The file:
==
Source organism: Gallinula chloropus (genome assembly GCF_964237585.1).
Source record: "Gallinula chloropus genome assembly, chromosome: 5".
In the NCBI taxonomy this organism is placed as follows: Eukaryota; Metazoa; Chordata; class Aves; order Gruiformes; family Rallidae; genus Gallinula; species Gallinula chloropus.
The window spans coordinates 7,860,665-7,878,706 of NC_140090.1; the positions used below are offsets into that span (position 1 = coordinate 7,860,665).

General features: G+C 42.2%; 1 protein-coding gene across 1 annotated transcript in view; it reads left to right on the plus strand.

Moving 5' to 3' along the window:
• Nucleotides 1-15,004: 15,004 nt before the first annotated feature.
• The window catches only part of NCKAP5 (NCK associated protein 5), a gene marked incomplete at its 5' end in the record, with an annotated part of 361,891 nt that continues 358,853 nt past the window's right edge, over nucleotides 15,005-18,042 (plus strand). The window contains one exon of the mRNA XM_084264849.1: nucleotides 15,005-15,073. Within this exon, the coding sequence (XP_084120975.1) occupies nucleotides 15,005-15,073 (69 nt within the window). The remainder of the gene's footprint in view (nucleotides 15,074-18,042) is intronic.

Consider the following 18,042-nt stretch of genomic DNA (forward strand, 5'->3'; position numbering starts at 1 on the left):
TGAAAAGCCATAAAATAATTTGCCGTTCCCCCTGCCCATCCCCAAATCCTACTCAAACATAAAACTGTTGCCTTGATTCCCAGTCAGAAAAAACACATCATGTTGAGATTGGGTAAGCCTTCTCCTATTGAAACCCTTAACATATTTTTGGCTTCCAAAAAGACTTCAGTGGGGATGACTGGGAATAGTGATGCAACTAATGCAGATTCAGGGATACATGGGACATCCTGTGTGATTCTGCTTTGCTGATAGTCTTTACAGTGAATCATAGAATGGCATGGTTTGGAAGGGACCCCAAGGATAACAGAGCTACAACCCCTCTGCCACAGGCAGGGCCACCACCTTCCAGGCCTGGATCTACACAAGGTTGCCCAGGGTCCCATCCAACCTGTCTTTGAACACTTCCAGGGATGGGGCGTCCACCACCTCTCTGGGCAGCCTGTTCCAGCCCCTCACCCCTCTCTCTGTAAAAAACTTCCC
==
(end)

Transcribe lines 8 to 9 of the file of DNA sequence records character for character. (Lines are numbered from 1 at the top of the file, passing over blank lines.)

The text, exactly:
• The window catches only part of NCKAP5 (NCK associated protein 5), a gene marked incomplete at its 5' end in the record, with an annotated part of 361,891 nt that continues 358,853 nt past the window's right edge, over nucleotides 15,005-18,042 (plus strand). The window contains one exon of the mRNA XM_084264849.1: nucleotides 15,005-15,073. Within this exon, the coding sequence (XP_084120975.1) occupies nucleotides 15,005-15,073 (69 nt within the window). The remainder of the gene's footprint in view (nucleotides 15,074-18,042) is intronic.

Consider the following 18,042-nt stretch of genomic DNA (forward strand, 5'->3'; position numbering starts at 1 on the left):